Trump vs. AOC in 2024? How it Could Happen – Must it be? An SNL skit comes to life on our cable news screens in 2024?
There was much flawed logic in the piece. To assert she is “best shot” to beat Trump might overstate the weakness of an indeed weak 2024 Democrat bench that doesn’t include President Joe Biden. It also might understate former President Donald Trump’s capacity to sabotage his own campaign.
What the writer, Michael Starr Hopkins, had right is that AOC does have a massive social media following and has become a cultish type of figure among some as the one to carry the torch of Sen. Bernie Sanders.
If 2024 is Trump vs. AOC, the premium will be on the performative as never before as two boisterous candidates that take a “no-such-thing-as-bad-publicity” approach to politics, clash.
When either Trump or AOC says something off the wall, it’s not even considered a gaffe any longer. But opponents on both sides love to highlight outlandish comments. Both are extraordinarily protective of their image and ultra-sensitive about criticism.
Trump says those who attack him are attacking middle America. AOC says those who attack her want to date her. Not sure either is true. But another similarity is that both seem to gain energy and more commitment from their supporters by every attack from critics.
There is no need to explain that Trump – if he chooses to run – would be a heavy favorite to win the Republican nomination for the third time.
A path for AOC to the White House—or her party’s nomination—requires substantially more explaining. But it seems pretty plausible. Biden says he’ll run again. But the growing consensus is he won’t – and about three-fourths of Democrat voters don’t want him to.
AOC checks off many boxes in a party defined by identity politics. Harris has intersectional bona fides too, but she performed horribly as a presidential candidate in 2020 and dropped out before the Iowa Caucus. As vice president, she’s only known for her word salads and hysterical laughing fits. Buttigieg, by contrast, won in Iowa and performed well in other primary states. But he was the candidate of the more upscale suburban Democrats and didn’t catch fire with the progressive activist base as Ocasio-Cortez has.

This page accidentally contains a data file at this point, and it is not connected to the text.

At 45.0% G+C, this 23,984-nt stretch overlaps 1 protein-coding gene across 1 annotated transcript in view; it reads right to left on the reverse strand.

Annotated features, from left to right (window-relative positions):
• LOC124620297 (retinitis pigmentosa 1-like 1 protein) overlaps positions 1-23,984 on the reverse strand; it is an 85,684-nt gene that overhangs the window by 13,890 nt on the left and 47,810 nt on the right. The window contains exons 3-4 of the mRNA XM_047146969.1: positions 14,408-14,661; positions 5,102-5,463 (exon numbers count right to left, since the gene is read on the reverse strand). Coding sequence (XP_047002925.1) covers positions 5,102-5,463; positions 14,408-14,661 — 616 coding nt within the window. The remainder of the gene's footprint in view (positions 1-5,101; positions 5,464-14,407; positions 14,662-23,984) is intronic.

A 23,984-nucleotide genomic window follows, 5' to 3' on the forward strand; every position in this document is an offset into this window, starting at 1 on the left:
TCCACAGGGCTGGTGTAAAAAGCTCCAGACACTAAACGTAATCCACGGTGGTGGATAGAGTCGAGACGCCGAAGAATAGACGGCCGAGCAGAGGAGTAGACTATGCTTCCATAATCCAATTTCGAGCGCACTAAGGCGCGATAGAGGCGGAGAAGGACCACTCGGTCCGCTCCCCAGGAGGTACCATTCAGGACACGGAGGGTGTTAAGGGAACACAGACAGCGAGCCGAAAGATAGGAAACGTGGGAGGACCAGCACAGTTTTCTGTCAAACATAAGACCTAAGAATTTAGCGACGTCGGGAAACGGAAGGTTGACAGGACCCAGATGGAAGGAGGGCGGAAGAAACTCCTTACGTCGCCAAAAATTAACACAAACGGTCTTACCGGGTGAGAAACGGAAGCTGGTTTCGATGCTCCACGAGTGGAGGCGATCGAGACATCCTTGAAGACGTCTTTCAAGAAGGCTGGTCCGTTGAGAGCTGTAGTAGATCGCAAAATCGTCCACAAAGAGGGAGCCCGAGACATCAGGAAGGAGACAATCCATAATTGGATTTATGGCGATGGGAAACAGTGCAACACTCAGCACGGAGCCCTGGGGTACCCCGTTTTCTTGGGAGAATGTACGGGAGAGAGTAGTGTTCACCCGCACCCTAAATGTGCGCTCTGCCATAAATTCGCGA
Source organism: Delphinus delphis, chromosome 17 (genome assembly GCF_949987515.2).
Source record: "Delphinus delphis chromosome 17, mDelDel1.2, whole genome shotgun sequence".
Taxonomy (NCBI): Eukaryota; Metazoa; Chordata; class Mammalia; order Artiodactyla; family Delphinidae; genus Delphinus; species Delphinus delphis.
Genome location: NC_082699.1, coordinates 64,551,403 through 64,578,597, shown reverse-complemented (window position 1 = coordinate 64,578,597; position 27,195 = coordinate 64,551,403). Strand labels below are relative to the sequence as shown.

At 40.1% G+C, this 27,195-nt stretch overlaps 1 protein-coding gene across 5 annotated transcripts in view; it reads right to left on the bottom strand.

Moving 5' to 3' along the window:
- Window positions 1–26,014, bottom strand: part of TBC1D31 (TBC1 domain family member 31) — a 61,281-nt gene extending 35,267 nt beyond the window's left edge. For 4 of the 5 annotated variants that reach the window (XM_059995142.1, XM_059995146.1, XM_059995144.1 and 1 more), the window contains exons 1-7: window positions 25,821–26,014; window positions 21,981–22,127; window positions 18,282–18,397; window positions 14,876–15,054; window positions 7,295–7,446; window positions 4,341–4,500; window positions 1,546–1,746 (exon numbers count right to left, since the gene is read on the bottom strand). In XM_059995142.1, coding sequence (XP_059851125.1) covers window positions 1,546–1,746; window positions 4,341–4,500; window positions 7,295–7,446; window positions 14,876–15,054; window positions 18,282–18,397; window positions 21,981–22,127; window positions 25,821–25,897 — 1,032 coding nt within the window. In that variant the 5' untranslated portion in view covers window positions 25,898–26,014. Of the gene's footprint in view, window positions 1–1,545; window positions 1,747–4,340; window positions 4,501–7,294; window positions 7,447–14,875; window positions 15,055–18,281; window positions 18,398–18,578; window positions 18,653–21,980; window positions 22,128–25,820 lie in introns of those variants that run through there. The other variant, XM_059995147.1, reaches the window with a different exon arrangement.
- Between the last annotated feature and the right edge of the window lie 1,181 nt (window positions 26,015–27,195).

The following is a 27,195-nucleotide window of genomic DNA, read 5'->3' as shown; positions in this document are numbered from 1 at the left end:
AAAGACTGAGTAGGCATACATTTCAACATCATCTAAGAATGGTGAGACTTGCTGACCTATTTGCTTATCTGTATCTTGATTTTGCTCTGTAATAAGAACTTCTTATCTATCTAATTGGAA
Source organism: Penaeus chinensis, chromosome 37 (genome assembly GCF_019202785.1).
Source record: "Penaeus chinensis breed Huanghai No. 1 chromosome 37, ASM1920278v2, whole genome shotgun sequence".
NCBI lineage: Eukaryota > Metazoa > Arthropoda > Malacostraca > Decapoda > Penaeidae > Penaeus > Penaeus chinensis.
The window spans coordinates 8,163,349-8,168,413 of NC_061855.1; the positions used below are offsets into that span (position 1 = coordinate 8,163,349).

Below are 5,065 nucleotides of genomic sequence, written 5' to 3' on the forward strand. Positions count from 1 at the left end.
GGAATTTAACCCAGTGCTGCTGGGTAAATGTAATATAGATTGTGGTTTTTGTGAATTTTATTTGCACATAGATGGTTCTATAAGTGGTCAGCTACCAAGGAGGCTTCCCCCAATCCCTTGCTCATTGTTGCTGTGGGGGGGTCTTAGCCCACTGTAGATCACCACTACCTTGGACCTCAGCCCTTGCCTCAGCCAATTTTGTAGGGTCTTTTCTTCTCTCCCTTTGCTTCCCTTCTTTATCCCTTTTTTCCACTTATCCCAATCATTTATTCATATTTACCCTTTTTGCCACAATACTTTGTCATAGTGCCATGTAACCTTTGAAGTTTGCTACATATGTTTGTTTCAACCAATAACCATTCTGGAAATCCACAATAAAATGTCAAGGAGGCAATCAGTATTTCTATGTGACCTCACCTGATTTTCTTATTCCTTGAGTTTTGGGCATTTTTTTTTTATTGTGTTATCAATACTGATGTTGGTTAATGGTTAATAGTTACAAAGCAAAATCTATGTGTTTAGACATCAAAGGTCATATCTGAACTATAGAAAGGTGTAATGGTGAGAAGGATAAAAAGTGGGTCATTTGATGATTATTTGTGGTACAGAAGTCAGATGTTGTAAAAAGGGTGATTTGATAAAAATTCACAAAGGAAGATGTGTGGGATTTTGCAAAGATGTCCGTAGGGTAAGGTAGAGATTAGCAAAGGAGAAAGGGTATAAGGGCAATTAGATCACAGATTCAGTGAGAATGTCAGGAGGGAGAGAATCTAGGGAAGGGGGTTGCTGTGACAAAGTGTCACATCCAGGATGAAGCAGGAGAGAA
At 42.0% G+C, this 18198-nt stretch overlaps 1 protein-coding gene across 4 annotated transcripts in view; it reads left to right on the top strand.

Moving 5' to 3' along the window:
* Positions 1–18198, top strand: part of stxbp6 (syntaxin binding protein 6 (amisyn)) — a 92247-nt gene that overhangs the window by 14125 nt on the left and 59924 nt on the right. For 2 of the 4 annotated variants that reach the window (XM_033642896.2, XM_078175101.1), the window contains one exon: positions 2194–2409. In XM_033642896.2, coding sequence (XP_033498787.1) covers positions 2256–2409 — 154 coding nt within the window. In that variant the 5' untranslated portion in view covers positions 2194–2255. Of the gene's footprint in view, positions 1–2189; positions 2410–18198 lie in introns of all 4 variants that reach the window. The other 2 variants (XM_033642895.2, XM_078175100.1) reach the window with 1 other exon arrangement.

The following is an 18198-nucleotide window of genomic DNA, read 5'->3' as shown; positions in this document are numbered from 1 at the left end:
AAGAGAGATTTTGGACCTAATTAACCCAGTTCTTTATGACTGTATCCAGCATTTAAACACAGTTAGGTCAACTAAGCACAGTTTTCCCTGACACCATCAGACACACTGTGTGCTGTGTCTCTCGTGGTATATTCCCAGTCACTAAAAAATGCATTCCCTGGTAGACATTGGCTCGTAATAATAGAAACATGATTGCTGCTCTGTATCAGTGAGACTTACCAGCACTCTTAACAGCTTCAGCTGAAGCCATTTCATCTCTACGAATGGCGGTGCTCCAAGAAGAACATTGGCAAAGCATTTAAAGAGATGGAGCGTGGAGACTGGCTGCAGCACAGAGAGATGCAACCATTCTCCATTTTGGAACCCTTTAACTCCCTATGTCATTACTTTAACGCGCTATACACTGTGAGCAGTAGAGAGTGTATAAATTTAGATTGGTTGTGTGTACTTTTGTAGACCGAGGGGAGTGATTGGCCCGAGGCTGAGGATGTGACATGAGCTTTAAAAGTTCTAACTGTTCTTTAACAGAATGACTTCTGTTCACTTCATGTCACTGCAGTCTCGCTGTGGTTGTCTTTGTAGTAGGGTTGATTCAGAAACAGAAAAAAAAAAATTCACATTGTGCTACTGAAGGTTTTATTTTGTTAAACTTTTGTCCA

In a line Hopkins, the political consultant, almost certainly didn’t believe, he wrote The Hill piece, AOC “did her homework and tried to fly under the radar while learning the nuances of Congress and the levers of power that run it.”
Well, no. AOC has demonstrated zero command of any issues, and spends most of her waking hours on TV or social media building a platform. She has been a show horse not a work horse in Congress. Still, that’s not bad politics if she seeks higher office.
Further, one doesn’t have to be a wonk to have good political skills. Like AOC, the entire Squad is more focused on causing a stir than writing successful legislation. But these members would be nothing but an ignored ragtag band of slakers and malcontents in the House if AOC wasn’t their de facto spokesperson and leader. As I wrote about in “Abuse of Power,” AOC managed to outmaneuver the more experienced House Speaker Nancy Pelosi, which proves showmanship goes a long way in politics.
Hopkins made a much stronger case writing, “There will be no going high when they go low anymore. It appears the only rule is there are no rules, and AOC is ready to enter the cage and fight for our democracy.”
Democrats, of course, never went high. As I also explain in “Abuse of Power,” Trump’s primary victory in 2016 was based heavily on a perception that Republicans lacked the will to get in the gutter like Democrats. GOP voters recalled Democrats called John McCain a warmonger and accused Mitt Romney of waging a war on women. These nominees brought knives to a gunfight and snowballs to a rock fight and lost. In 2016 Republicans wanted someone to punch back and bring a bazooka to a gun fight and a boulder to a rock fight.
This time, if the core base of Democrats perceives the Biden administration and perhaps Democrats in Congress, as weak, AOC might convince the base that she has bazookas and boulders as well to fight.
Hopkins also wrote, “She’s Barack Obama if Barack Obama was an actual progressive.” I’m not sure Obama would appreciate that comparison. Regardless of what you think of 44th president, he understood public policy. But a takeaway point here is that Obama in 2008 wasn’t supposed to win his party’s nomination but captured a cultish following, just as Trump later had. One could imagine AOC getting the same from a far-left sector of her party’s base.
In a head-to-head contest, Trump would likely prevail over AOC. For all his faults, Americans would know what they would get from him. Given a binary choice, a younger, female, socialist version of Trump might not be so appealing to battleground state voters. Trump also has a record of accomplishments to point to from his four years in the White House. For all the Twitter and Instagram followers she has amassed, AOC hasn’t sponsored successful legislation. Everyone measures success differently.
Fred Lucas is chief national affairs correspondent for The Daily Signal and co-host of “The Right Side of History” podcast. Lucas is also the author of “Abuse of Power: Inside The Three-Year Campaign to Impeach Donald Trump.”